Claims of ‘51% Attack’ on Bitcoin Cash Sparks Debate

An alleged 51% attack and recent reversed transactions on the Bitcoin Cash (BCH) network have sparked morality discussions with some even suggesting an ‘unintentional split’. The debate centres on whether two big mining pools were right to have reversed any transaction on the network. To some, the move is a good deed while others question why a few mining pools could remove blocks with another’s transactions and replace with theirs.

‼️#BCH /#bcash was hit by 51% attack from just 2 miners, https://t.co/gZNf6P1G3l & https://t.co/2gkV6KUcCt
– & no one seems to be talking about it. ?

Thread ??

1/ What I've gathered from loose details:
First, there was an unintentional split with the recent #BCH "upgrade."

— Guy Swann (@TheCryptoconomy) May 24, 2019

BTC.com and BTC.top miners reportedly used their hash power to reverse transactions by changing the ledger (a supposed 51% attack). But it was meant to be for the right reason – to avoid any harm on the ecosystem aside a miner who lost a block reward.

The development raised new points of discussion. First it is to identify the reason for denying a 51% attack occurred on the BCH network: stigma. Secondly, the action shows that a 51% attack can happen with no malicious effect as the ecosystem tends to believe.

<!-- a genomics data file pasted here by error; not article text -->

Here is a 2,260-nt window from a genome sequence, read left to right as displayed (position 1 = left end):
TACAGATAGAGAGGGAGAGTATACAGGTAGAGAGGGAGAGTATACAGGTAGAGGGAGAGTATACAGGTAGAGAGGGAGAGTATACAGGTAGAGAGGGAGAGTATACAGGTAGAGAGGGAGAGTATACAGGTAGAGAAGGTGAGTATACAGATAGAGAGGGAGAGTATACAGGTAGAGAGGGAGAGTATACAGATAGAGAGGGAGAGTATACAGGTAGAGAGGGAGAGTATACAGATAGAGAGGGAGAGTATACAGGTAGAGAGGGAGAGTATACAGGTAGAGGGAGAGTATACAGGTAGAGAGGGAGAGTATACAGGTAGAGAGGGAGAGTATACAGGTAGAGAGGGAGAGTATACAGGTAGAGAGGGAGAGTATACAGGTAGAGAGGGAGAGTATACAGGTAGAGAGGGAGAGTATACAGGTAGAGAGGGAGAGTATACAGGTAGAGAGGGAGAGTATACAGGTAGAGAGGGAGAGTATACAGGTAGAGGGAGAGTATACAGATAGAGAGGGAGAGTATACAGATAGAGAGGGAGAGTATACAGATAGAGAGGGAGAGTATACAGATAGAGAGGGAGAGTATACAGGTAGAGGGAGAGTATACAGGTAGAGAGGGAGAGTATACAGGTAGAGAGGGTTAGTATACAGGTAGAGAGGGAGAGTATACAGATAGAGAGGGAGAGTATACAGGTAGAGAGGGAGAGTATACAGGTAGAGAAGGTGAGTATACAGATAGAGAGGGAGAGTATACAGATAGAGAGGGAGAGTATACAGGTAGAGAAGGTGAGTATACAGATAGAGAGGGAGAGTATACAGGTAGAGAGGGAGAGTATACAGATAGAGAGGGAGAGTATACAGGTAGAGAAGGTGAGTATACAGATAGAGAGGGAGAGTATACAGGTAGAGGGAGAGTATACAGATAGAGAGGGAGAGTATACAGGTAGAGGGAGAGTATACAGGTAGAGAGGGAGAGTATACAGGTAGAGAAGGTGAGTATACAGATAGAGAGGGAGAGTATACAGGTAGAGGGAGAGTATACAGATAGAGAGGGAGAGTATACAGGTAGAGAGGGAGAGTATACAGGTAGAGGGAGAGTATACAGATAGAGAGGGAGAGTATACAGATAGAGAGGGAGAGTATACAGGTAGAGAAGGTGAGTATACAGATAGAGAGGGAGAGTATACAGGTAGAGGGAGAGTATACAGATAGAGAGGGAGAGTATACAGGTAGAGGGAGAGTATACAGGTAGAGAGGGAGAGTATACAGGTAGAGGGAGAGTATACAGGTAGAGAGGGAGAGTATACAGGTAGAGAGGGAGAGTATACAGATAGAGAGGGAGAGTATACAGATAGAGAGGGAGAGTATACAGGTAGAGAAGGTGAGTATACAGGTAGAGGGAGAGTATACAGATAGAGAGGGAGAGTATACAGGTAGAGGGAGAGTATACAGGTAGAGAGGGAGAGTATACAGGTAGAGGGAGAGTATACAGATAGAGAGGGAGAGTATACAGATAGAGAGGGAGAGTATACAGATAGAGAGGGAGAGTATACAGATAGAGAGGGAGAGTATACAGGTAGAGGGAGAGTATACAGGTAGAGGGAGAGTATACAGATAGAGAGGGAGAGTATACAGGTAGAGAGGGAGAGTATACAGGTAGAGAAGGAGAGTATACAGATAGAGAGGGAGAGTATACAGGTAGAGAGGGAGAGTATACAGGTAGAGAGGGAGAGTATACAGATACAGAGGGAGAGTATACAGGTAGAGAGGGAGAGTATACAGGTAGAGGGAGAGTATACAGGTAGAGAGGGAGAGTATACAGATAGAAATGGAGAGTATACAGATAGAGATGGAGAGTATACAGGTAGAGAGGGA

They did that attack to ward off an unknown attacker user not to frisk money. Hence they need to be deserving an ovation not abuse.

— Aditya M (@EE_Adithya) May 24, 2019

The attack
What is an “attack” is a defence by honest miners against real attacker(s) – so goes the argument. An attacker’s attempt to steal coins in SegWit addresses on the BCH chain was the transaction that got reversed. But Segwit transactions were not supposed to be on BCH, how did it happen?

SegWit addresses are also valid BCH addresses. Segwit transactions do not need a signature to spend though can make them on any Bitcoin chain. However, only the BTC chain can ensure they get spent by the intended recipient. When sent to the BCH chain, anyone – not just the recipient – can pick it up.

In the recent “attack”, miners are said to have prevented the SegWit coins that had been exposed in the Bitcoin chain. An original miner claimed the coins legitimately but it was reversed after the transaction went through. It is seen like preventing fraudulent transactions.

Proponents consider it that BCH survived a coordinated attack on the consensus. They believe the network was able to ward off a threat on BCH hence consider the “attack” a 51% defense. They see it as a duel between honest miners and dishonest miners. The SegWit recovery transaction were not validated by the majority of the miners. They prevented the theft of about 1300 BCH by orphaning the block to return the coins to their rightful owners.

If claims like this Reddit post is anything to go by, then there may be BCH holders who have sold off their holding as a result of the “attack”. Opponents, on the other hand, maintain that a 51% reorg happened and it is a negative for what blockchain represents. The other argument that popped up along the line centres around whether enabling the reversal was planned properly.

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